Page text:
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Becoming Ken... 
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Joined: 30 Mar 2008, 20:26
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philcom55 wrote:
here are a selection of Ken's earliest drawings from the very first Fudge book that was published way back in 1939.


Thanks, Phil – this first Fudge volume is the only one that I haven’t got a copy of yet… As for a book or a feature on Ken, I don’t think I have anything to add to the excellent piece by Peter Hansen that can be found on the net and is available in printed form in the True Brit book. But I certainly wouldn’t mind helping researchers of Ken’s work.

What I might do one day is a detailed index of his printed work to assist collectors. For instance, we all know that Frankie Stein originated in Wham! but there was quite a large number of issues in which the strip did not appear or was illustrated by another artist. As of now my “private” index includes full details of Ken’s art in Wham!, Smash! and Pow!, the complete Faceache series in Jet and Buster, football strips in Scorcher as well as Creepy Creations and World-Wide Weirdies features in Shiver and Shake and Whoopee!

With Jonah and Jinx collections now complete, my next big ambition in terms of collecting is to complete the sets of Ali Ha Ha (9 episodes remaining) and Big Head and Thick Head (6 episodes remaining) from the Dandy. I know I'll get there one day! :)

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Last edited by klakadak-ploobadoof on 15 Jul 2012, 18:50, edited 1 time in total.



15 Jul 2012, 16:57
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:shock: what an amazing collection you've already got..

What a great idea focussing on an artist you like to collect..

there must be a way we could all fund this book some how..
come on DC Thomson you did brilliantly with Black Bob best of book..
Now for Ken Reid at DC Thomson.. 8) special book..

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15 Jul 2012, 18:25
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http://www.petergraycartoonsandcomics.b ... -size.html

See Jonah in large size...it shows off Ken's work in a new way...and its worth looking at each panel on there own..

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15 Jul 2012, 22:16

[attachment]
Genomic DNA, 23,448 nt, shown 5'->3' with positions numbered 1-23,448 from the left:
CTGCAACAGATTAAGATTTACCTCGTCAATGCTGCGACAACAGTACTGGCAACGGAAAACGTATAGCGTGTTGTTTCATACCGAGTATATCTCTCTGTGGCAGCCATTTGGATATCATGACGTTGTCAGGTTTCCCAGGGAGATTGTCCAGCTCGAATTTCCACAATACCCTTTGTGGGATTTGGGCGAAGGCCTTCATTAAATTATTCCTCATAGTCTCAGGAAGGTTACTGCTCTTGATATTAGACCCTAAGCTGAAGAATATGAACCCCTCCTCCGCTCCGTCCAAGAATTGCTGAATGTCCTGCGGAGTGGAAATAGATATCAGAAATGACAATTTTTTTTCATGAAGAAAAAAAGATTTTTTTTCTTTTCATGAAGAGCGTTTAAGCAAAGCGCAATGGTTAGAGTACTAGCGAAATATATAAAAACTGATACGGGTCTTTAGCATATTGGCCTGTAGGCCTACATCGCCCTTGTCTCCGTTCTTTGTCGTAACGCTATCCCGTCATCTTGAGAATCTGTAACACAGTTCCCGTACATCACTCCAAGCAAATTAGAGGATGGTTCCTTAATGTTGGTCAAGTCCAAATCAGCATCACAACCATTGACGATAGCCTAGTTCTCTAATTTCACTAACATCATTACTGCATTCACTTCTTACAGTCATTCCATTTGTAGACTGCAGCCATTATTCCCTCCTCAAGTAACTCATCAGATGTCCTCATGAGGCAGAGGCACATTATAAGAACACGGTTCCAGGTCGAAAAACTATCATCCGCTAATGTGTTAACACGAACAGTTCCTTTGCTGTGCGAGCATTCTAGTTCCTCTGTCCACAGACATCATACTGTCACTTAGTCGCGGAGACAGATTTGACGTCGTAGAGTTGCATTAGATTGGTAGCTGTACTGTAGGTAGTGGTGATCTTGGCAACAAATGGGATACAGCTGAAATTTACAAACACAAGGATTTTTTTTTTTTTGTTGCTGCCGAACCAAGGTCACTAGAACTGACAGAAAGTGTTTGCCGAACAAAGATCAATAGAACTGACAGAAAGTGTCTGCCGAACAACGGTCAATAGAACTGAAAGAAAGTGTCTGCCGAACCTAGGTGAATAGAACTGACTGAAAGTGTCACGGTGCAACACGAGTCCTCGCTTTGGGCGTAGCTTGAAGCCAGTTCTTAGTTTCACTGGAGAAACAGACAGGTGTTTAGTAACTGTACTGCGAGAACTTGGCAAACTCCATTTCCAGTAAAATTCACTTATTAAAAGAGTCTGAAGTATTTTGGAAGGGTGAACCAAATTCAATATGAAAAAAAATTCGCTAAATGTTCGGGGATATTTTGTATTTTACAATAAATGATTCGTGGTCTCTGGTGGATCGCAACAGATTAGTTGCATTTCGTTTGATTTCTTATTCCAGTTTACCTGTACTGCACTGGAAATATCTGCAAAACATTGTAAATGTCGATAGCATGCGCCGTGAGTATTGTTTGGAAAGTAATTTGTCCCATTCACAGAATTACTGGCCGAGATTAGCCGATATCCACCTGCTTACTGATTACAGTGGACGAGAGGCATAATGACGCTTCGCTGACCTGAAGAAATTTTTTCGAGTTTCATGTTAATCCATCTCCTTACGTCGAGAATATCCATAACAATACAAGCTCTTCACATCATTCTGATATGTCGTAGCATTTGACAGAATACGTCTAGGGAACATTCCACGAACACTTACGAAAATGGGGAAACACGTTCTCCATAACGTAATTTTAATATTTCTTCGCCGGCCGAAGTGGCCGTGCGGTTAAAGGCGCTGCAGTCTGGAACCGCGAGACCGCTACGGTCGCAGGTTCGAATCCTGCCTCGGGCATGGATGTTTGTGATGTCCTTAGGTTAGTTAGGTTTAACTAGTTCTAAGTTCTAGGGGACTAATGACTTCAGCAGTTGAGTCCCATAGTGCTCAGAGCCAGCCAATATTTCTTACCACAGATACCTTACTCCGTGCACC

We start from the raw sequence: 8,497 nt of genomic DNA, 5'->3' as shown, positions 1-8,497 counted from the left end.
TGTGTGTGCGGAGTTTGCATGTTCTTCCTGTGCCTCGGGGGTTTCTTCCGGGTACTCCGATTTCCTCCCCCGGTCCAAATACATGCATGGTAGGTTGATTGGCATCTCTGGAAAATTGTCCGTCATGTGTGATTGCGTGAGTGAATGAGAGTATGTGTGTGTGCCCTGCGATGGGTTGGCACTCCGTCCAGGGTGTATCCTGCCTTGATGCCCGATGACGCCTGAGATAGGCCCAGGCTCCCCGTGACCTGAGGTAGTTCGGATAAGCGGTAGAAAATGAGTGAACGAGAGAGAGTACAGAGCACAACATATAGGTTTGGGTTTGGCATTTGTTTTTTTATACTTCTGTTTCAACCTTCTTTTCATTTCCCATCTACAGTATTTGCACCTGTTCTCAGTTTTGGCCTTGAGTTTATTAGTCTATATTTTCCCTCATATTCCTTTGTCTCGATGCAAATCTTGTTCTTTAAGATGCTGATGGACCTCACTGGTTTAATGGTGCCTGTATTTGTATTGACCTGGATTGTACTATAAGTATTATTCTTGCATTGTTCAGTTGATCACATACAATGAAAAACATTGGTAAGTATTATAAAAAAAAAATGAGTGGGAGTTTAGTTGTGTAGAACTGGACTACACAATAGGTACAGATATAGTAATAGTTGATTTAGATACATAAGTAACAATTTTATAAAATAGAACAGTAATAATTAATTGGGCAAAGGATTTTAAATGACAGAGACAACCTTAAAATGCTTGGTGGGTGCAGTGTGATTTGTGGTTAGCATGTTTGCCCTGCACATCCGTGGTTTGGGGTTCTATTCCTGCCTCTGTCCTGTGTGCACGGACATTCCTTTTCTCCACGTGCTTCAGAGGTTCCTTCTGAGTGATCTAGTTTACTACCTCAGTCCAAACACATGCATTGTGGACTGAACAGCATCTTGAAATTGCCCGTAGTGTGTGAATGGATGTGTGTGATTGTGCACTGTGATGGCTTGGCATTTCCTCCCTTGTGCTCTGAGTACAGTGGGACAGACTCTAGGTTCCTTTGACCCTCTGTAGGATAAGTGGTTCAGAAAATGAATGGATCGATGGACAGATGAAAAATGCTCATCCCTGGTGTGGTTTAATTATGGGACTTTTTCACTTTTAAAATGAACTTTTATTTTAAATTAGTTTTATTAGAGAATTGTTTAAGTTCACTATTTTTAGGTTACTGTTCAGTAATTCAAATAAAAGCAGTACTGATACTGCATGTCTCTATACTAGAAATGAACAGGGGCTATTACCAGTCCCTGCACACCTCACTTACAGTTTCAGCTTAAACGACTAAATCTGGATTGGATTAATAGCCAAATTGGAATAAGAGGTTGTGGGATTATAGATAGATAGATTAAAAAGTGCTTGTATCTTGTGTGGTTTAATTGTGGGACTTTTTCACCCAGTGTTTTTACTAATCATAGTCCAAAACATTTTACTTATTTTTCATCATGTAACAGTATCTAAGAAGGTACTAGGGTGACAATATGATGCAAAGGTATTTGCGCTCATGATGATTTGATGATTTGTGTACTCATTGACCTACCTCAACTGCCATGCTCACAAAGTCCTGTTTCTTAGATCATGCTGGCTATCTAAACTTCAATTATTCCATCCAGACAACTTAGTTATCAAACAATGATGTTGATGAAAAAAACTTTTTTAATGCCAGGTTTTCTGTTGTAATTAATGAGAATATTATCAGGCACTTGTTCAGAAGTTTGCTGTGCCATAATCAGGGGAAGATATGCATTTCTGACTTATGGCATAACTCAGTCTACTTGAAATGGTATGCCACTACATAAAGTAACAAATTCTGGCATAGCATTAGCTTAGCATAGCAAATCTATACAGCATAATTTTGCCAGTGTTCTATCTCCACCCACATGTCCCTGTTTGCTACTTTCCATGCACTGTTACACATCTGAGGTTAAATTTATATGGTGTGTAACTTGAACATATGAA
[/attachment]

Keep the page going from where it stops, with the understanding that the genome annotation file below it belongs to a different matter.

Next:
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I'm grateful to Lew for posting that amazing 'putrid date' episode on his blog as it's not one that I have in my own collection of Smash! It really is remarkable how many people have managed to convince themselves that Ken Reid was the principal artist on the Nervs all along, in spite of the fact that it had been running for well over a hundred issues when he took over, and that it only lasted for six months after that before IPC pulled the plug.

This set me wondering why the Reid version has burned itself so indelibly onto people's memories, so I looked back over the strip's history and realized that, by contrast, the previous appearances had made almost no impression on me at all. When it was introduced in Smash! no.1 it's clear that The Nervs was intended as a near carbon copy of Leo Baxendale's Georgie's Germs from Wham! (a strip that already owed more than a little to DC Thomson's Numskulls, which had been appearing in Beezer since 1962). Whereas Georgie's Germs introduced a number of significant twists to Mal Judge's endearingly simple model - notably a varied collection of Leo's fanged and tentacled monsters as the Germs, and the likeable character of Georgie himself as the scruffy schoolboy whose body they inhabit - The Nervs added almost nothing new to the formula at all. The only apparent difference was that these microscopic creatures lived inside a grown man called 'Fatty', and that he had an appetite for junk food that matched his girth.

As the series progressed, drawn throughout in a sub-Baxendale style (though never by Leo himself), even these distinguishing features were eroded away as we discovered that Fatty, just like Georgie, still lived with his long-suffering mother; what's more he seemed to get significantly younger over time, though never to the extent that he was shown going to school. Fatty was a lazy slob - but beyond that he was something of blank cypher: the real stars were supposed to be the Nervs.